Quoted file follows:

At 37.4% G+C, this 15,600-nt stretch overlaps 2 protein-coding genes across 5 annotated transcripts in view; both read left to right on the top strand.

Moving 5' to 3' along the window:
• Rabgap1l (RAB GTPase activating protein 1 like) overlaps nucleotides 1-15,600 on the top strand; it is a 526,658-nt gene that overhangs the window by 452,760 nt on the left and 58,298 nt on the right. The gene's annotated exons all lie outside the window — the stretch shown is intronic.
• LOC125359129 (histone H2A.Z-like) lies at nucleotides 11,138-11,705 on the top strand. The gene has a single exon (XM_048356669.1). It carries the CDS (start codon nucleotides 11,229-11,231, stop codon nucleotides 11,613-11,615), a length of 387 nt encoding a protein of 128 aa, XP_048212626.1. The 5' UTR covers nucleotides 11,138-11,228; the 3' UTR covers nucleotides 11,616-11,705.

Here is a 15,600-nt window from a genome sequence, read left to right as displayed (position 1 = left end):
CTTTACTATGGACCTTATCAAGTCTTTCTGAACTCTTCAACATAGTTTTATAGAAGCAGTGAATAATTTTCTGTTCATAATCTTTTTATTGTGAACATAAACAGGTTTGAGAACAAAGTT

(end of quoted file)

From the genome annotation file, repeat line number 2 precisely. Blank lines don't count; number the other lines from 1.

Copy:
Moving 5' to 3' along the window: